• 561 empty chairs: Ret. Gen. John Allen on the sacrifices of the Afghanistan war

    On the Radar

    Gen. John Allen recently retired from the military following his post as the commander of the International Security Assistance Force, but the memories of the 561 troops who died under his command - and the many thousands who were wounded - have not retired from his mind.

    “I think about them every day; I think about them at night,” Allen told On the Radar. “And there's a moment of reflection about those 561 empty chairs around dinner tables.”

    He described the war in Afghanistan as “a conflict of sacrifice” and said his focus now is to make sure the country doesn’t forget those who have made the ultimate sacrifice.

    “That's a generational loss because the family will be different, the children will be different,” he said. “That's why this war is so important for America … because every one of those losses has to mean something.”

    During his time as a commander in Afghanistan, Allen attended scores of memorial services, sometimes as often as three times a week. But he said

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  • The Chill Factor: Investigative Reporter Talks US Covert Wars and National Secrets

    Top Line

    As the White House faces questions about secret internet and telephone surveillance programs, investigative reporter Jeremy Scahill says, “There's a chill that's been sent through the national security reporting community.”

    Scahill, who investigated the United States’ covert operations in the war against terrorism in a new documentary, “Dirty Wars,” told Top Line in an interview recorded prior to the most recent NSA leaks that sources inside the government have grown fearful of talking to the media.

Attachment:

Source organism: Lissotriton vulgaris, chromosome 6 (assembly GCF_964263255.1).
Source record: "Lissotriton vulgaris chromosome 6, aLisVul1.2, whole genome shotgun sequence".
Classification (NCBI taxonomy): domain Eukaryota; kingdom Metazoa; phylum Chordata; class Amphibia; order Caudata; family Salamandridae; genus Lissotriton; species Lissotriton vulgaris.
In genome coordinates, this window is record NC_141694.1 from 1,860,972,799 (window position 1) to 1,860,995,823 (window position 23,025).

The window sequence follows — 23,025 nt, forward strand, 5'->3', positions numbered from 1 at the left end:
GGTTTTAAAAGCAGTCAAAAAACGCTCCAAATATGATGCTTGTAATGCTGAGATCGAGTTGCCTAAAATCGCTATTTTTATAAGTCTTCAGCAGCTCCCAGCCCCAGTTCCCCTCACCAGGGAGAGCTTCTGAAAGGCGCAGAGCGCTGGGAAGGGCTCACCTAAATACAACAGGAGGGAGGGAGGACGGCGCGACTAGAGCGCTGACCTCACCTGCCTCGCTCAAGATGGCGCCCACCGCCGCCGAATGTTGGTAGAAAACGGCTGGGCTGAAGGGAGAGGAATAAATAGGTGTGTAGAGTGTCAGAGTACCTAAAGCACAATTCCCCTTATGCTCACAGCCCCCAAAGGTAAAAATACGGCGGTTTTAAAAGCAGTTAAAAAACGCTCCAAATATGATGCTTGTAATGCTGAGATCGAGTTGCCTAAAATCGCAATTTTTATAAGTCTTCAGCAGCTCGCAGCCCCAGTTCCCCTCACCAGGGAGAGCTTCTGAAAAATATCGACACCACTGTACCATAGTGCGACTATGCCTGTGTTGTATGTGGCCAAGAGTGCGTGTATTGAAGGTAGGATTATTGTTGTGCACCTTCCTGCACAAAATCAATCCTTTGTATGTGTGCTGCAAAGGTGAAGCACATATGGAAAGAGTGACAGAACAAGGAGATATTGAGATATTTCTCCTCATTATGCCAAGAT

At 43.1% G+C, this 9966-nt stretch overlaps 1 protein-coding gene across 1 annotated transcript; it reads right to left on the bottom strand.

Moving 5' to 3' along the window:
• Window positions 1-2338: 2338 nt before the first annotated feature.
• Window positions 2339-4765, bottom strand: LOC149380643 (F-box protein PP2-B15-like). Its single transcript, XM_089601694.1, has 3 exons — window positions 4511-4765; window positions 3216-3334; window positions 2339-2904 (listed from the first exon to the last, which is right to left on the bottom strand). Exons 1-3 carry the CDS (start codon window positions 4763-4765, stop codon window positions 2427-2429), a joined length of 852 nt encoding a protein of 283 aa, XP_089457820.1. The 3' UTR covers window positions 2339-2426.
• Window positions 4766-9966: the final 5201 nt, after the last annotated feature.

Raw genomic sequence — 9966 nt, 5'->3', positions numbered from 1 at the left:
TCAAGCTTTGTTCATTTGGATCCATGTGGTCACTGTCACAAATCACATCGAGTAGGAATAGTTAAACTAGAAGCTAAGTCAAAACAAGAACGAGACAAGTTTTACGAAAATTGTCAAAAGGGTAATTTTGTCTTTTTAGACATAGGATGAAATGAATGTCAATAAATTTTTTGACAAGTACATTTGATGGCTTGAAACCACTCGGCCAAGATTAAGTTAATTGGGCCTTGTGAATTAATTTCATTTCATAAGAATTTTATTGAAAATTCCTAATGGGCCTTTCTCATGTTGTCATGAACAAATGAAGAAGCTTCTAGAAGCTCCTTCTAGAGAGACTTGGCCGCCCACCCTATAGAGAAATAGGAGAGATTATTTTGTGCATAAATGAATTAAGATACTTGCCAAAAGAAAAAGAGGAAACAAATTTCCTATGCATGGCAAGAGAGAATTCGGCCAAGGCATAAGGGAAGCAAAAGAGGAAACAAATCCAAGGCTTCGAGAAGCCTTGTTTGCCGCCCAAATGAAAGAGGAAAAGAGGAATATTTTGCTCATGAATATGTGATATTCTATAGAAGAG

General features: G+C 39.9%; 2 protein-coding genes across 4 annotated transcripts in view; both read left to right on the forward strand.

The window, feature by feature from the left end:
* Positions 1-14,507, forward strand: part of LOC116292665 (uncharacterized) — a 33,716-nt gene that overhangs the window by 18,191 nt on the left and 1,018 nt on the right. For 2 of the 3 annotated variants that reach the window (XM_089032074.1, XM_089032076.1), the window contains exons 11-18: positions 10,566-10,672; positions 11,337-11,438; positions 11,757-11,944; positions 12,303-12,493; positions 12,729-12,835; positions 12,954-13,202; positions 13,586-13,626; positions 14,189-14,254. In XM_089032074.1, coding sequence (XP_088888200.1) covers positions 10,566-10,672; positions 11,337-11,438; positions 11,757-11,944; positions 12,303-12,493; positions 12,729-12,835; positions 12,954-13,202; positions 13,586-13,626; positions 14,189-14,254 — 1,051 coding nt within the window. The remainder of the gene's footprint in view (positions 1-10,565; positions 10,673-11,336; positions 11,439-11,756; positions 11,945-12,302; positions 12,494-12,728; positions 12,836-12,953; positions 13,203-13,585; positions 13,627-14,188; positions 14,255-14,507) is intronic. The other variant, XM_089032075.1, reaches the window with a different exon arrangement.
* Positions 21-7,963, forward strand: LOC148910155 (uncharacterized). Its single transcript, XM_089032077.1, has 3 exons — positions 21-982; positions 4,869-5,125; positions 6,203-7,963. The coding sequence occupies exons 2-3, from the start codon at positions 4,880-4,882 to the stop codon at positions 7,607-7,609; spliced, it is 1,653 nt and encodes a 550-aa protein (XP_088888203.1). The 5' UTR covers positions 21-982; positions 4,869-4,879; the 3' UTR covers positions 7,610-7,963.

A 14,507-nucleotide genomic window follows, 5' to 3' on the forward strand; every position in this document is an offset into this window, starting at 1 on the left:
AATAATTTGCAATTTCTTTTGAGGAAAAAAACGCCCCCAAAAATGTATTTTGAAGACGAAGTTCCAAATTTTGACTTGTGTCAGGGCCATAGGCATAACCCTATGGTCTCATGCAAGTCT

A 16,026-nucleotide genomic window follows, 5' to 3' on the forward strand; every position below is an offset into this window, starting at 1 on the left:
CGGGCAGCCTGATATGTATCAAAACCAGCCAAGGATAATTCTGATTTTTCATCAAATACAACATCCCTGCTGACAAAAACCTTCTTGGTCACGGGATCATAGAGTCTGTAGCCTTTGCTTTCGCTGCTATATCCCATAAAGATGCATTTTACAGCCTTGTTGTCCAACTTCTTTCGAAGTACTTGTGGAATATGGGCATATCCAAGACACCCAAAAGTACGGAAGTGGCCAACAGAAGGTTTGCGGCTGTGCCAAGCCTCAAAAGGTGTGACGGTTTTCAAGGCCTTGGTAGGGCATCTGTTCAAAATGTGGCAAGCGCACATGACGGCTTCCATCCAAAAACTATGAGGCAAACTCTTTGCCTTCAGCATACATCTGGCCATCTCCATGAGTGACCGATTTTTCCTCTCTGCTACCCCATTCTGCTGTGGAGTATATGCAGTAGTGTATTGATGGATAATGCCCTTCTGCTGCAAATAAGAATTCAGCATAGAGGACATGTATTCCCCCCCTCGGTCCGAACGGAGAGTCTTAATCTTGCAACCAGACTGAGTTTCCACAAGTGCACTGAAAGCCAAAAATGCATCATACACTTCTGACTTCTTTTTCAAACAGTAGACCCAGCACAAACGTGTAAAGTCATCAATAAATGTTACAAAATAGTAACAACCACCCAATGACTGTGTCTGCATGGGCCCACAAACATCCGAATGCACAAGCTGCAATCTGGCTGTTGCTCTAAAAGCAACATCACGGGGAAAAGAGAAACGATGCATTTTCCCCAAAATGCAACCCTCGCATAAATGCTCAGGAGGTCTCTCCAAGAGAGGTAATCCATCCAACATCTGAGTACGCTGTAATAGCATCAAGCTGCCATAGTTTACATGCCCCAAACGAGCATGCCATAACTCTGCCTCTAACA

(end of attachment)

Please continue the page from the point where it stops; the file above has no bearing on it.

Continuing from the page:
“Many sources that I used to be able to talk to through encrypted e-mail or with chats using OTR, off the record software, they won't do it anymore,” Scahill said. “It's either in person or nothing. … There's a real fear on the part of whistleblowers and sources that the Espionage Act is going to come knocking on their door one day under the Noble Peace Prize-winning, Constitutional law professor, Democratic president.”

    In his documentary, Scahill makes the case that the Obama

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  • ‘Proud wacko bird’ Ted Cruz calls Obama biggest obstacle to immigration reform

    The Fine Print

    As the immigration debate begins before the full Senate for the first time, Sen. Ted Cruz, R-Texas, has become one of the most vocal opponents to the current bill. But Cruz says the true obstacle to immigration reform is not him, but President Obama.

    “The biggest obstacle to passing common sense immigration reform is President Barack Obama,” Cruz tells The Fine Print, going on to say that the White House’s “insistence” on including a path to citizenship is standing in the way of the bill’s ultimate passage.

    “The path the White House is going down, I believe, is designed for this bill to fail,” Cruz says. “It is designed for it to sail through the Senate and then crash in the House to let the president go and campaign in 2014 on this issue.”

    Over his six-month run in the Senate, Cruz has developed a reputation for not toeing the line with party leadership, and has even been called a “wacko bird” by Sen. John McCain, R-Ariz.

    Though Cruz says he’s not sure exactly what a

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